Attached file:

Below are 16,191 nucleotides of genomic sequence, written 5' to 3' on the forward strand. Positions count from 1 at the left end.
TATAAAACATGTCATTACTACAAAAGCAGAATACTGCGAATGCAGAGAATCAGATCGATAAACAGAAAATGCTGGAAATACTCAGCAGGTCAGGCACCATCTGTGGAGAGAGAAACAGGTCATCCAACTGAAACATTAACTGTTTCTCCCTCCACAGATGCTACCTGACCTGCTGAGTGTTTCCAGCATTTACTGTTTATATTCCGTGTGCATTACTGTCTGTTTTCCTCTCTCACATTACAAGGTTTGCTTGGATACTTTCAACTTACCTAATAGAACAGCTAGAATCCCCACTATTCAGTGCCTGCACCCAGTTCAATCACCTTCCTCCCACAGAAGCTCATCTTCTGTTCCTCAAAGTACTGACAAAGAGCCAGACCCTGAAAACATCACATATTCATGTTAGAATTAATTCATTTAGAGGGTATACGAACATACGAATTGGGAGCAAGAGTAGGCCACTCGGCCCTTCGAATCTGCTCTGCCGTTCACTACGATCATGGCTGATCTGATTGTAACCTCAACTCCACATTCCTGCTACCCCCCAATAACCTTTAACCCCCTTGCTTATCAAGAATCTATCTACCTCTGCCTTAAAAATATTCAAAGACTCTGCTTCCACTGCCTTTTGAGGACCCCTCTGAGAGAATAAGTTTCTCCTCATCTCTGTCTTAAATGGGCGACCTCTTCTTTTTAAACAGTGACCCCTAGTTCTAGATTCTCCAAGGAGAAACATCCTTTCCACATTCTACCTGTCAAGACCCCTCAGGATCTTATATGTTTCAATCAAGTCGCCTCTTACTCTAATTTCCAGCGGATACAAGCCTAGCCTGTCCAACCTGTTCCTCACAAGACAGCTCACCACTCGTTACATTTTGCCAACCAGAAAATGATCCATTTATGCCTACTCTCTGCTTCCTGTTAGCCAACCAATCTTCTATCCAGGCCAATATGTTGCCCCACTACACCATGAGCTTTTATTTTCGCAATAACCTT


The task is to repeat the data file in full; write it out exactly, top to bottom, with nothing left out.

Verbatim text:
Below are 16,191 nucleotides of genomic sequence, written 5' to 3' on the forward strand. Positions count from 1 at the left end.
TATAAAACATGTCATTACTACAAAAGCAGAATACTGCGAATGCAGAGAATCAGATCGATAAACAGAAAATGCTGGAAATACTCAGCAGGTCAGGCACCATCTGTGGAGAGAGAAACAGGTCATCCAACTGAAACATTAACTGTTTCTCCCTCCACAGATGCTACCTGACCTGCTGAGTGTTTCCAGCATTTACTGTTTATATTCCGTGTGCATTACTGTCTGTTTTCCTCTCTCACATTACAAGGTTTGCTTGGATACTTTCAACTTACCTAATAGAACAGCTAGAATCCCCACTATTCAGTGCCTGCACCCAGTTCAATCACCTTCCTCCCACAGAAGCTCATCTTCTGTTCCTCAAAGTACTGACAAAGAGCCAGACCCTGAAAACATCACATATTCATGTTAGAATTAATTCATTTAGAGGGTATACGAACATACGAATTGGGAGCAAGAGTAGGCCACTCGGCCCTTCGAATCTGCTCTGCCGTTCACTACGATCATGGCTGATCTGATTGTAACCTCAACTCCACATTCCTGCTACCCCCCAATAACCTTTAACCCCCTTGCTTATCAAGAATCTATCTACCTCTGCCTTAAAAATATTCAAAGACTCTGCTTCCACTGCCTTTTGAGGACCCCTCTGAGAGAATAAGTTTCTCCTCATCTCTGTCTTAAATGGGCGACCTCTTCTTTTTAAACAGTGACCCCTAGTTCTAGATTCTCCAAGGAGAAACATCCTTTCCACATTCTACCTGTCAAGACCCCTCAGGATCTTATATGTTTCAATCAAGTCGCCTCTTACTCTAATTTCCAGCGGATACAAGCCTAGCCTGTCCAACCTGTTCCTCACAAGACAGCTCACCACTCGTTACATTTTGCCAACCAGAAAATGATCCATTTATGCCTACTCTCTGCTTCCTGTTAGCCAACCAATCTTCTATCCAGGCCAATATGTTGCCCCACTACACCATGAGCTTTTATTTTCGCAATAACCTT